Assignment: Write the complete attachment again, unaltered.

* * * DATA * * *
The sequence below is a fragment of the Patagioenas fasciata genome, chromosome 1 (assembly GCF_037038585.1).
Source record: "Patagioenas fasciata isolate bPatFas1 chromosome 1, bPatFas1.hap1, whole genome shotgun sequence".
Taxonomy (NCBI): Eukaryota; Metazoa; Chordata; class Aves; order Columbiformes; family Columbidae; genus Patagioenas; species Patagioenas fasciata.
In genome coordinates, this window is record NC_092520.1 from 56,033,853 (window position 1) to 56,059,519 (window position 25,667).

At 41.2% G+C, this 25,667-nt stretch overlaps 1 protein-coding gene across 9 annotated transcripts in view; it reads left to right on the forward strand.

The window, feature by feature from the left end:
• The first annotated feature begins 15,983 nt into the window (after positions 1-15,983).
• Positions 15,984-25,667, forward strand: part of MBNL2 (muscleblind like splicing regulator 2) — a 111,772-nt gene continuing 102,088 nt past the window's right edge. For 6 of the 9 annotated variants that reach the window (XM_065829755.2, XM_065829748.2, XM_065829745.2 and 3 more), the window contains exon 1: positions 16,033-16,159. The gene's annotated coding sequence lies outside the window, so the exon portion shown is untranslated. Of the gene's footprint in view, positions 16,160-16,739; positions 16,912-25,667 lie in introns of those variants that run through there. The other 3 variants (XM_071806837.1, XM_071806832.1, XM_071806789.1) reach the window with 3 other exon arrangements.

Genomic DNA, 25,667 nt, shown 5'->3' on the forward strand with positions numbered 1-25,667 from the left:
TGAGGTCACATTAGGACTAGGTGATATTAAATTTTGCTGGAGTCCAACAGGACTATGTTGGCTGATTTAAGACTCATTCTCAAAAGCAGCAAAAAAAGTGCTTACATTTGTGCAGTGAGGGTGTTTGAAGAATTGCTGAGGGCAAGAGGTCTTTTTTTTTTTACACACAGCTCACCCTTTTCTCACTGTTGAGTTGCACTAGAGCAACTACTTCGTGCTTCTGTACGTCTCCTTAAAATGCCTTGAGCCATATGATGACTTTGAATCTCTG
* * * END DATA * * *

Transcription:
The sequence below is a fragment of the Patagioenas fasciata genome, chromosome 1 (assembly GCF_037038585.1).
Source record: "Patagioenas fasciata isolate bPatFas1 chromosome 1, bPatFas1.hap1, whole genome shotgun sequence".
Taxonomy (NCBI): Eukaryota; Metazoa; Chordata; class Aves; order Columbiformes; family Columbidae; genus Patagioenas; species Patagioenas fasciata.
In genome coordinates, this window is record NC_092520.1 from 56,033,853 (window position 1) to 56,059,519 (window position 25,667).

At 41.2% G+C, this 25,667-nt stretch overlaps 1 protein-coding gene across 9 annotated transcripts in view; it reads left to right on the forward strand.

The window, feature by feature from the left end:
• The first annotated feature begins 15,983 nt into the window (after positions 1-15,983).
• Positions 15,984-25,667, forward strand: part of MBNL2 (muscleblind like splicing regulator 2) — a 111,772-nt gene continuing 102,088 nt past the window's right edge. For 6 of the 9 annotated variants that reach the window (XM_065829755.2, XM_065829748.2, XM_065829745.2 and 3 more), the window contains exon 1: positions 16,033-16,159. The gene's annotated coding sequence lies outside the window, so the exon portion shown is untranslated. Of the gene's footprint in view, positions 16,160-16,739; positions 16,912-25,667 lie in introns of those variants that run through there. The other 3 variants (XM_071806837.1, XM_071806832.1, XM_071806789.1) reach the window with 3 other exon arrangements.

Genomic DNA, 25,667 nt, shown 5'->3' on the forward strand with positions numbered 1-25,667 from the left:
TGAGGTCACATTAGGACTAGGTGATATTAAATTTTGCTGGAGTCCAACAGGACTATGTTGGCTGATTTAAGACTCATTCTCAAAAGCAGCAAAAAAAGTGCTTACATTTGTGCAGTGAGGGTGTTTGAAGAATTGCTGAGGGCAAGAGGTCTTTTTTTTTTTACACACAGCTCACCCTTTTCTCACTGTTGAGTTGCACTAGAGCAACTACTTCGTGCTTCTGTACGTCTCCTTAAAATGCCTTGAGCCATATGATGACTTTGAATCTCTG